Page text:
Therefore, you should be able to double click the small rectangle to edit the geometry inside this group. As you will be inside this group, the lines will not be ‘stuck’ to the large rectangle. It should therefore be possible to move the line with the reference point that you have created, so that it intersects with the reference point on the large rectangle. It will then stretch the smaller rectangle to the desired size.

When finished, just click anywhere outside the small rectangle group.

Hope that helps.

Mike

Here’s a little gif of basically what @MichaelSiggers has described.
But note that when moving an edge it can move out of alignment, so I have used the Left Arrow to Constrain the move to the green axis of the group allowing you to grab the line almost anywhere and move it to your guidepoint without any skewing.
Left arrow

Draw in two circles with a high value for their side count.

you essentially need to find the tangent point between a 30", and a 8.375" radius circle.

The problem is that SketchUp doesn’t draw in true curves. nor does have a built-in tangent finder. some interpretation is in order. without using a plug-in extension.

In the top picture I’m rotating a squared angle w/ a 30" side until it meets up with the lower circle.

In the bottom picture I’m drawing a guideline that approximates where the tangent line would be.

Thanks Michael and Box, I appreciate the help.

I followed what you showed in the gif, although it gets me close, it doesn’t get the correct dimensions:

The lower side of the small rectangle now extends out 7.085" instead of the required 8.375". If I just extend it out to 8.375" then the top length will change from 30.000" to 30.290". The issue here is that the rectangle isn’t exactly at the proper angle. It needs to be both extended and rotated at the same time, so that everything stays square and the rectangles intersect at the correct points with the correct lengths.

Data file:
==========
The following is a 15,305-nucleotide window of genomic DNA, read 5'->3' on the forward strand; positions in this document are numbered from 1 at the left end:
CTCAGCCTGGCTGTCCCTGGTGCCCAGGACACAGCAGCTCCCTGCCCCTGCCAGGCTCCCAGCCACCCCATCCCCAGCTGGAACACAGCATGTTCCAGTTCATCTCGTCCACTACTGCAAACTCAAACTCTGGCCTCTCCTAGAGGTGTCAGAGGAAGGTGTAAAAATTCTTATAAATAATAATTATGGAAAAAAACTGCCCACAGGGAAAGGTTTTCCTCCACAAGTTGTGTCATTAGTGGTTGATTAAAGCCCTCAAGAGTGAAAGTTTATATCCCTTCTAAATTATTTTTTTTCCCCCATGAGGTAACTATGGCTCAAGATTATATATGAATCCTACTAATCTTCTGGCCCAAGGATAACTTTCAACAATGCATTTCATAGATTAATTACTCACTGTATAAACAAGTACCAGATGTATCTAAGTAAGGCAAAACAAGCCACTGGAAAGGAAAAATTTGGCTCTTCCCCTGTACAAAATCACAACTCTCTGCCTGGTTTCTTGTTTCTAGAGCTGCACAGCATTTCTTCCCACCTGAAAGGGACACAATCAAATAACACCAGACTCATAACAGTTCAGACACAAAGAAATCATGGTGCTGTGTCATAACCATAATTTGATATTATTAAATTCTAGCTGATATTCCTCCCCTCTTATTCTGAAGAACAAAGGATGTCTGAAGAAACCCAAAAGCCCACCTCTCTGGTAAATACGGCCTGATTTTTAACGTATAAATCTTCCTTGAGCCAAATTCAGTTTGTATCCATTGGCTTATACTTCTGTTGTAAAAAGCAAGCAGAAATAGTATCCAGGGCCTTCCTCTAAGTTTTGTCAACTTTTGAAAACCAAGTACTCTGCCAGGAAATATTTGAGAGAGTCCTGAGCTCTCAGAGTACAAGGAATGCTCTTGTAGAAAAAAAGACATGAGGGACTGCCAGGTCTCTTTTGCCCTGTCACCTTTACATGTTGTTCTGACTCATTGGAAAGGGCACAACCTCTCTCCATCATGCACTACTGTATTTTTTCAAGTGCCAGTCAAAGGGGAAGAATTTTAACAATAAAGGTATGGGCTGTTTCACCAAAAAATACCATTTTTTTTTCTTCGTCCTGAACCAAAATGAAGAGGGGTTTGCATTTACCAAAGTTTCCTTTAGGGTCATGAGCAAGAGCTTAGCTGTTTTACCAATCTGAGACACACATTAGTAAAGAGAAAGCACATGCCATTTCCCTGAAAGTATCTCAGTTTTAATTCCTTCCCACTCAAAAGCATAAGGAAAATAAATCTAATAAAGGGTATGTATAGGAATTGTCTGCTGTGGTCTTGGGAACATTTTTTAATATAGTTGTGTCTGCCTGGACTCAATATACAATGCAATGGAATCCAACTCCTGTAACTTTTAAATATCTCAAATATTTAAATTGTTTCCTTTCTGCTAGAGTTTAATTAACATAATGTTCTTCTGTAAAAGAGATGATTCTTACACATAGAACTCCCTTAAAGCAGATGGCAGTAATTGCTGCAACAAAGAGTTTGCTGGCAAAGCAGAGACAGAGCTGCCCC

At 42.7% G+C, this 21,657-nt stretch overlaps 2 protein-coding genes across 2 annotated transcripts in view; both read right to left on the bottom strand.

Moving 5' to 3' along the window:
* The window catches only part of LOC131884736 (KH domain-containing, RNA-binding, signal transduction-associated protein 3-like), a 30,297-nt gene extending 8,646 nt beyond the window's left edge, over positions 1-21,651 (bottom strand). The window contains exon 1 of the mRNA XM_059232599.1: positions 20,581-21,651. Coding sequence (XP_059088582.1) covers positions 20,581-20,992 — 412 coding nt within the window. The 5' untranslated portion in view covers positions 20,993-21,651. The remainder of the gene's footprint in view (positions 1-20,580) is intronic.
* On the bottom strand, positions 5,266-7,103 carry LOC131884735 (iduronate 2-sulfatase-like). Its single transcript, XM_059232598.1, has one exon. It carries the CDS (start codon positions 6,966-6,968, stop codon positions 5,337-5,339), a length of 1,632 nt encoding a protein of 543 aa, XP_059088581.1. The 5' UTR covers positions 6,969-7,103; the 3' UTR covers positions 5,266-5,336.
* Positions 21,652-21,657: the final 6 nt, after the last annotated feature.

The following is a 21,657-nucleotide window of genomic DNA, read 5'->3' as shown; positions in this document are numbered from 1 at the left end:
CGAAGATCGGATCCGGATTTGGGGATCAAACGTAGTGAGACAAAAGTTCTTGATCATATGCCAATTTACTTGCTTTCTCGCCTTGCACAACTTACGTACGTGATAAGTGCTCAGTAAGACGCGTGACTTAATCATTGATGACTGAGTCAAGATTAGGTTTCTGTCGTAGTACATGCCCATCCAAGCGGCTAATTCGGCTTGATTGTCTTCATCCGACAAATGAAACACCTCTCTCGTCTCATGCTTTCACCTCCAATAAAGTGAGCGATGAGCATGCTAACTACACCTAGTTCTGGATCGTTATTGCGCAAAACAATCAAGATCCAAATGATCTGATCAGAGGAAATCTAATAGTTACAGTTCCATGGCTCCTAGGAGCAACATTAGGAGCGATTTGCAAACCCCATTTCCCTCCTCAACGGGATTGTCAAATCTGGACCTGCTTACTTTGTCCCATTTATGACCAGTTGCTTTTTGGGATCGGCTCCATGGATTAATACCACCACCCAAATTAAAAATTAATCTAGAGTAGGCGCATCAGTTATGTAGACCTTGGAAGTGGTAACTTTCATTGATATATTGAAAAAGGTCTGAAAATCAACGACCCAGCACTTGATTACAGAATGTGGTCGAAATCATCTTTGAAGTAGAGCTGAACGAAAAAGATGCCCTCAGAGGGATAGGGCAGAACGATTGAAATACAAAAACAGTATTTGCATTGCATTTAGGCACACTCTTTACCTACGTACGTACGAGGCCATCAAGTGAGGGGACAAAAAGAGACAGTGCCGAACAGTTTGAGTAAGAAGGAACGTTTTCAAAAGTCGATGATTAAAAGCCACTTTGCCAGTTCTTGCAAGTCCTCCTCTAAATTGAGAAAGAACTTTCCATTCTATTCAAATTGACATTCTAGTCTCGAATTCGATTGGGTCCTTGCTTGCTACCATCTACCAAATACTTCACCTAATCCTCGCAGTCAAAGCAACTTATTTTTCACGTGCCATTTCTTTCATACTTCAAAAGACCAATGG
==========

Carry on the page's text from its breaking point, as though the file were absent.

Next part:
Yes that will get to the correct dimensions. How do I create a guide line that’s tangent to both circles? Also my circles are coming out as ~24 sided polygons, is that just a consequence of using Sketchup Free or am I missing something?

Crank up your side count… to 96 or so.

When you initiate the circle or arc tool, the first value you can enter will adjust the side count. If you look carefully I think you should see that the value control box will say ‘sides’ at this point.

I don’t use, and haven’t even seen the SketchUp Free program… but It shouldn’t be any different from what I have.

24 sides is just the default count for all versions, so don’t worry about missing out on anything there.

Ok I got everything preeeetty close. I think this is about as good as it’s going to get unless there is another method that will get it to the exact dimensions.

I do wish I could get it exact but I suppose this is good enough.

Thanks everyone for the help!

Oh, so you want to be a mathematician then. I can appreciate that.

You know the center points for where the two circles are. measure the distance between them and then use that as the hypotenuse for a right angle triangle that has a 21.625" side (30" - 8.375").

Two ten thousandths of an inch is really quite close.

Or am I missing something?

Shep

Let me rephrase lol,

I wish I could get it exact using the tools easily available within SU. For example it took me about a minute to get everything exact within Onshape but things are just done very differently there.

I already know how to do it on pen and paper to get exact measurements so there’s no need to keep going through that, I’ll just move on to the next part of my project.

No need to rephrase at all… I can appreciate all expectations that SU will be able to nail down a simple layout problem like this. I wish it would too. There is a way it’s just tedious, and in opposition to how SU handles arcs and curves in general.

How does the SketchUp Free program run under the Chrome OS?

That’s a combination that I don’t often see… but something which I think Trimble thinks about fairly often.

Oh I’m running windows 10 using the chrome browser. I’ll update my profile to remove the ambiguity. It seems to run ok except things are noticeably slower when I’m using the protractor tool or the move rotation tool.